Rejoicing over Wednesday's signing of Jared Allen notwithstanding, the Bears still have questions to be answered.
Like, which local TV station will hire the chatty Allen for its Sunday night football wrapup show?
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What's the deal with the second "r" in the recently signed Lamarr Houston's first name?
When will Bears-Broncos Super Bowl tickets go on sale, and will the game be moved to Soldier Field?
Real stumpers, for sure, but fear not. Give Bears general manager Phil Emery a couple of minutes and he'll think of something.
They might be the right answers. They might be the wrong answers. Either way they will be answers because Emery is fast becoming an NFL answer man.
Get one of those chess timers out and Emery will beat the clock every time. The man might not sit still even when he's getting a haircut.
What makes this all the more interesting is that one of the hardest tricks in sports is to make over a team while trying to contend for a championship at the same time.
Phil Emery is attempting to pull that one off.
Last year the Bears needed a new offensive line, tight end and offensive playbook? Check, check and check.
This year the Bears needed a new defensive line and renewed hope for a pass rush? Check those off, too.
Seriously, this Emery guy has more personnel answers than Vladimir Putin has territorial ambitions.
Whether the answers are correct is a story for another day. The story today is that for all we know the Bears are back in contention for something.
If Emery isn't responsible for the transition, then salary-cap guru Cliff Stein must be. Together they found dollars and sense between the couch cushions.
The Bears are coming out of free agency with more bodies than the Cook County morgue. Hopefully for them that's the wrong analogy.
Emery quickly signed or re-signed free-agent defensive linemen Double-r Houston, Willie Young, Israel Idonije, Jeremiah Ratliff and Nate Collins.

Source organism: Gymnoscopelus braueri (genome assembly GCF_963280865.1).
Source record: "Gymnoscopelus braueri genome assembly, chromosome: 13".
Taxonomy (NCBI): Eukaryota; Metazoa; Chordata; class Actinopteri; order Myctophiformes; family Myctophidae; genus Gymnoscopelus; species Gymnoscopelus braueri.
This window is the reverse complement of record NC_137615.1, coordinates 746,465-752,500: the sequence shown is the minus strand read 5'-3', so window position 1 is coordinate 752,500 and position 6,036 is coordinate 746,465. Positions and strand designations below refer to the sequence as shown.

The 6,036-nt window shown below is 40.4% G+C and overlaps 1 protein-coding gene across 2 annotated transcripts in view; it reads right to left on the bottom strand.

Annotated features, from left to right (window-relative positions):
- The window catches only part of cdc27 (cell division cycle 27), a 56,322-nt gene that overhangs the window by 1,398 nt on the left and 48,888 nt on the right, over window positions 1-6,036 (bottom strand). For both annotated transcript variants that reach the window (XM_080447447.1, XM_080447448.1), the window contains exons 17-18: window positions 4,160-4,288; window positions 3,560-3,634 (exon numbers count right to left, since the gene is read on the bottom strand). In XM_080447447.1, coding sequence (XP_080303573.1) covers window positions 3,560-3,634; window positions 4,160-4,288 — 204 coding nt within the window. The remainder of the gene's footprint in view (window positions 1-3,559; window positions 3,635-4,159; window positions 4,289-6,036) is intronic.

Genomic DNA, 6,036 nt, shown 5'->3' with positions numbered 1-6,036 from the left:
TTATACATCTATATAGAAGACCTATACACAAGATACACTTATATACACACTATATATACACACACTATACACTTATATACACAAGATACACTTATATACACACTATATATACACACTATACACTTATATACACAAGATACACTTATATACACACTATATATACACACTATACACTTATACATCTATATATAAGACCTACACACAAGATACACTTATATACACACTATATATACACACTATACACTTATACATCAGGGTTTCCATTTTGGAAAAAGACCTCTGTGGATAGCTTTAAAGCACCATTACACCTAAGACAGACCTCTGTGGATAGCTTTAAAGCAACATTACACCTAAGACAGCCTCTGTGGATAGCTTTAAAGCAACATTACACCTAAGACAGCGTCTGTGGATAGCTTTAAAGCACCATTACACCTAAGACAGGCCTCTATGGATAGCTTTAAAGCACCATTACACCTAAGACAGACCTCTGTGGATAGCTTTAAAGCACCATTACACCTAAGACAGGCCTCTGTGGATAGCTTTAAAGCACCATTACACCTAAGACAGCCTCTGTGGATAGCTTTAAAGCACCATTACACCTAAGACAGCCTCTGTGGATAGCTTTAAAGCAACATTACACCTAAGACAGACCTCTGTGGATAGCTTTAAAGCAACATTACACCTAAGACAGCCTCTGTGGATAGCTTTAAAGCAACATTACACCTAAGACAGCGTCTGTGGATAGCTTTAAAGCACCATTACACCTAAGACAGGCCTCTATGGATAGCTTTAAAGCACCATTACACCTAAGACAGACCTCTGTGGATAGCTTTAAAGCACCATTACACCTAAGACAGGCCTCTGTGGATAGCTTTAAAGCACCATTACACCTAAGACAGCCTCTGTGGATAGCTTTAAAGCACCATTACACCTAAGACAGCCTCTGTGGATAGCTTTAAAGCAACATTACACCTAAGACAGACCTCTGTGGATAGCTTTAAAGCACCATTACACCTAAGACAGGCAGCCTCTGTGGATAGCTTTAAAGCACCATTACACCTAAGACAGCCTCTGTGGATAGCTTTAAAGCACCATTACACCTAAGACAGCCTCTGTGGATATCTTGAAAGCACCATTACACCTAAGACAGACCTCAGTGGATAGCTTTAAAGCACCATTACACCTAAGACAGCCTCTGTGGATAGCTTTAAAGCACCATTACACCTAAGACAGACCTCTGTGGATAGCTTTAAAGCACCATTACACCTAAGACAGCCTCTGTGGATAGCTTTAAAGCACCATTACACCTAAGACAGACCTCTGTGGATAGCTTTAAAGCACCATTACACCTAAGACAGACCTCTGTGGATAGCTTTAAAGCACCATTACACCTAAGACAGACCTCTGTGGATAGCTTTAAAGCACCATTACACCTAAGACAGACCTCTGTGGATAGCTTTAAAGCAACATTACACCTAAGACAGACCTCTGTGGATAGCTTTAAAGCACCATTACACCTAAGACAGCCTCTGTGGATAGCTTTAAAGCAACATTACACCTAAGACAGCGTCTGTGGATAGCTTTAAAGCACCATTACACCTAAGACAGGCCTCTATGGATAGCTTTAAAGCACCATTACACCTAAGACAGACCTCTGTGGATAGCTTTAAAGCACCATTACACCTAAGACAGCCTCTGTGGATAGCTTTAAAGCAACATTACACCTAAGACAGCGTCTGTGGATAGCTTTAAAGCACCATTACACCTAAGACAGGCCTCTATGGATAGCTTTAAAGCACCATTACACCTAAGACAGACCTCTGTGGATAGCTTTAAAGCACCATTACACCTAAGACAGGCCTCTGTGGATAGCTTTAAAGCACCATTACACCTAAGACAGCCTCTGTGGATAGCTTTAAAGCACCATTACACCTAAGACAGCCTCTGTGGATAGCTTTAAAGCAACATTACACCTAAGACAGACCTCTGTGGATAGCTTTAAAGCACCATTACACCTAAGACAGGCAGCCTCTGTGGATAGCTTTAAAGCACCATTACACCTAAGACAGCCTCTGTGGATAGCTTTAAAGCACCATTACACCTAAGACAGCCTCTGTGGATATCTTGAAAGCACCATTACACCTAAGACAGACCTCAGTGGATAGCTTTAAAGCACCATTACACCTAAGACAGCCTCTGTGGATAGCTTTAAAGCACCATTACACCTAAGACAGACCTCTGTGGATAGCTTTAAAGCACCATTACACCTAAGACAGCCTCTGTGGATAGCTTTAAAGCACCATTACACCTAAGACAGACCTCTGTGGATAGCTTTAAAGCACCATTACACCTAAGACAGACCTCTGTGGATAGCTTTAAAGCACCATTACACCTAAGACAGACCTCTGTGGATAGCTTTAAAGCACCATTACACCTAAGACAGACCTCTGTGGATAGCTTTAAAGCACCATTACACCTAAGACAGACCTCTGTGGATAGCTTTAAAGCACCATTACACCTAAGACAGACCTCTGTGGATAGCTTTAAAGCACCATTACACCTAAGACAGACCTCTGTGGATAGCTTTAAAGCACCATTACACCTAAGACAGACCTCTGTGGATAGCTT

The latest pulse to join the Bears belongs to Allen, the sack-happy defensive end signed and assigned to rush the passer.
Allen comes with more questions begging answers.
Is he here for the money or to win a championship? Can he play the run? Is he too obsessed with his individual stats? Are his 11 sacks in 2013 so appealing only because the Bears' pass rush was so inferior?
Will he agree to a defensive-line rotation? Will he play like an older or younger 32 years of age? Overall is his game still as good as his name at this stage of his career?
It's a guaranteed $15.5 million too late for Emery to search for answers, so we must trust that he had them before offering Allen a contract.
If Emery is correct on at least half of what he determined, the Bears are serious players in the NFC North. If he's wrong they're seriously mediocre again.
The Bears were a high-end fixer-upper when Emery became general manager early in 2013. Many believed he should tear the house down and rebuild, but he chose to remodel.
The Bears' defense has gone younger but not young. The interesting exchange was letting 34-year-old defensive end Julius Peppers go to Green Bay and replacing him with the 32-year-old Allen from Minnesota.
Those two years allow Emery to buy time instead of bide time.
Now when the Bears draft defensive linemen in May they can ease them in rather than throw them in.
Or, considering the stockpile of free-agent linemen, Emery can use the 14th overall pick on the best defensive player available at any position.
Then after the draft he can explain that second "r" in Lamarr?